My favorite Spanish authors are those that manipulate the line between illusion and reality. These authors begin their stories with common places and ordinary characters while building in small nonsensical details. While the plot moves forward the events become unlikely also. The reader becomes unaware of the limitations of reality as they are slowly introduced to a fantastical situation and believe its impossibilities. The author has gained the trust of the reader and led them astray.
In my work I am also interested in blurring the lines between the real and faux. Using two-dimensional paintings in a three-dimensional space allows me to cross many boundaries. The square and the rectangle feel restricting. Straight edges enclose an image within its borders. A square painting may have depth but it does not escape from side to side and top to bottom. I want to encroach upon the viewer’s space. I strive to make work that, like my favorite authors, is a conversation about the meaning of reality by displaying paintings among real objects until it pushes logical boundaries.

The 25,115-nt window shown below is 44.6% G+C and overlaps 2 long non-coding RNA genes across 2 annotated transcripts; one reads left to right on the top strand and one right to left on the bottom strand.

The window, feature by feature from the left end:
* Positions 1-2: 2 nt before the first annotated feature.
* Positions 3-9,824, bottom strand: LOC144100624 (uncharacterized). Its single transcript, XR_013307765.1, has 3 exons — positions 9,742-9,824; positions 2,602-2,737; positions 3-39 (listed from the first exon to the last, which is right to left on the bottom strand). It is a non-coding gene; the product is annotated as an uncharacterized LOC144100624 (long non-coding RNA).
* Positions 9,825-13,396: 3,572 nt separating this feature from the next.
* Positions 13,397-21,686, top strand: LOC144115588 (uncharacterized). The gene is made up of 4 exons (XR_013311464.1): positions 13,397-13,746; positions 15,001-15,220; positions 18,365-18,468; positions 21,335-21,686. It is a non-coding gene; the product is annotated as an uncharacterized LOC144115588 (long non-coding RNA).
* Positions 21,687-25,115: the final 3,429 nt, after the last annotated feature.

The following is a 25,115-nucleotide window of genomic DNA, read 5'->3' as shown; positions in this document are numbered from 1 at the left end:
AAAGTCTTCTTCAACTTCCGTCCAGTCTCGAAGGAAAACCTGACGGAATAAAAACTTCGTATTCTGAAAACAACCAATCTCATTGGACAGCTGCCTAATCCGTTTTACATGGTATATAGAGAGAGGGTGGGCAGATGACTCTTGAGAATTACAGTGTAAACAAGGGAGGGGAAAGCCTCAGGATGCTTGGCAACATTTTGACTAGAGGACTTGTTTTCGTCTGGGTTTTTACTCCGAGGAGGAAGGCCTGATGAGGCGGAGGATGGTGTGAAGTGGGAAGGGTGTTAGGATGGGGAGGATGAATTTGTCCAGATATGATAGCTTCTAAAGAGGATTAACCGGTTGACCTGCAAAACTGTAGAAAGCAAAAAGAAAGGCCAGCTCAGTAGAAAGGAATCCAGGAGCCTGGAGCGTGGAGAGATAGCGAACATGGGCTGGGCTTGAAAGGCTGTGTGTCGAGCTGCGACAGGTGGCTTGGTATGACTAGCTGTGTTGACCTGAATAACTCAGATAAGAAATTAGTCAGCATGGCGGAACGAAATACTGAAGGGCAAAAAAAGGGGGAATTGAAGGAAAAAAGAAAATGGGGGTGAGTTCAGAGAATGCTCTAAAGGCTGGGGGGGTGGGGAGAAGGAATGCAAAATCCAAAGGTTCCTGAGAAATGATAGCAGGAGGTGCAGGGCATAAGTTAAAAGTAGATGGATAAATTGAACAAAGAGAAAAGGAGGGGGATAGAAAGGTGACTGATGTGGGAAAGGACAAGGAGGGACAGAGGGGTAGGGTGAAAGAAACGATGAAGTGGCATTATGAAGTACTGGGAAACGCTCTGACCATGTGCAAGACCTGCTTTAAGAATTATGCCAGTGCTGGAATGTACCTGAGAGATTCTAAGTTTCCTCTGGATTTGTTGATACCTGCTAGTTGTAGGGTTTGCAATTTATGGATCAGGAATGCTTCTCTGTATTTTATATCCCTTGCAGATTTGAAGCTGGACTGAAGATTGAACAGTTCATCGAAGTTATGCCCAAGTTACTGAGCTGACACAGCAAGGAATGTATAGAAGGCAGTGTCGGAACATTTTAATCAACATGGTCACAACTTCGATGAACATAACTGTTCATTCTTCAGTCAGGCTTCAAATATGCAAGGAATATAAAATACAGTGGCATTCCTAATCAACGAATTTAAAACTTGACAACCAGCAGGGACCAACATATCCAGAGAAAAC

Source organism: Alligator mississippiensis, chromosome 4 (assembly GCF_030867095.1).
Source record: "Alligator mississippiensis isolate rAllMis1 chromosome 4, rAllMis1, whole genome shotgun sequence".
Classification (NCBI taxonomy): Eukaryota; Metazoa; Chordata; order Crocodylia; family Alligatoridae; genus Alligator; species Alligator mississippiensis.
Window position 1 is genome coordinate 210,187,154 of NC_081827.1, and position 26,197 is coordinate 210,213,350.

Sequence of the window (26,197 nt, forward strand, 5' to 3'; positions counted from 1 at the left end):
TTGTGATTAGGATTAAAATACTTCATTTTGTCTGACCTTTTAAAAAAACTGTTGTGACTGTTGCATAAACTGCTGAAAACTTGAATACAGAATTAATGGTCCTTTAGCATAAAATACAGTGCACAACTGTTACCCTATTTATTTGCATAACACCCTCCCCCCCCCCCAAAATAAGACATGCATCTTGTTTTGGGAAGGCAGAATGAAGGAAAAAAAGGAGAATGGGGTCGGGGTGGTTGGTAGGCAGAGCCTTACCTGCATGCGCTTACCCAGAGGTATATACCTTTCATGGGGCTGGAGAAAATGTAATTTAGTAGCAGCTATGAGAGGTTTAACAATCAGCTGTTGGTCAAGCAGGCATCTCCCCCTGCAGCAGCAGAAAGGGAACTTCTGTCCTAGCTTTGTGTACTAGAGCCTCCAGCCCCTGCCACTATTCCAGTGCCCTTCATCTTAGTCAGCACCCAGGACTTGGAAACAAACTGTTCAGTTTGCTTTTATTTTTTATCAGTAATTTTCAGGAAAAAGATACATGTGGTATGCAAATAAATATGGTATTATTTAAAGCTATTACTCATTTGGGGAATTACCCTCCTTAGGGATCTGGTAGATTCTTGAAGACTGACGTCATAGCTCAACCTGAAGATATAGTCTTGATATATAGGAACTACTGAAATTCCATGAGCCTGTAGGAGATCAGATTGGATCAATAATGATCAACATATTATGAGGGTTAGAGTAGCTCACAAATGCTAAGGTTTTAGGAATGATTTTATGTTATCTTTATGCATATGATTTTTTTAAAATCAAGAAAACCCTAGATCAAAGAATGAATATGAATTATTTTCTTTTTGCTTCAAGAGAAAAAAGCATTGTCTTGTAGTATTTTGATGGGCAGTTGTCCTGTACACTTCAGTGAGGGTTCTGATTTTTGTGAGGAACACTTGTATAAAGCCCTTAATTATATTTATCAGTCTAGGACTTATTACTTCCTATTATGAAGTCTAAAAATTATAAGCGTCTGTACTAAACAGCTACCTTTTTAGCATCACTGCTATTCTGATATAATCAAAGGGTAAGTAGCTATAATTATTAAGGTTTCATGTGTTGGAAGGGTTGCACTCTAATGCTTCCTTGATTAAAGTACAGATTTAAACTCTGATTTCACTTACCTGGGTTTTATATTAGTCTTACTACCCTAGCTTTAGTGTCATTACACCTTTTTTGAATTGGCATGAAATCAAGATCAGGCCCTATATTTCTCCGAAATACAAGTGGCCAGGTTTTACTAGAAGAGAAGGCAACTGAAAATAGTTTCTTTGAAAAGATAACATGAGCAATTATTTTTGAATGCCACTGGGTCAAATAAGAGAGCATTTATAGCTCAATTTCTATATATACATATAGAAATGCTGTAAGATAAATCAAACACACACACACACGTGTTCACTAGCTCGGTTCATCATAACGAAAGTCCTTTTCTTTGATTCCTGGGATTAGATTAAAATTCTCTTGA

Using Spanish stories as the inspiration for my work creates a multi-step process of translation, which begins when the author has an idea for a story. Painting their stories gives me the opportunity to choose everything from the way the characters look to the clothes they wear. It is not important that the viewer knows the original story, only that they see the story as I have imagined it. The work is meant to incite thought and provoke questions. The idea has then traveled back into thought if the viewer thinks about my work. The paintings may become inspiration for something else entirely if it leaves an impression. The idea of the author has then traveled from thought to paper, Spanish to English, written to visual and image to thought. My hope is that in the future this idea becomes inspiration for something greater.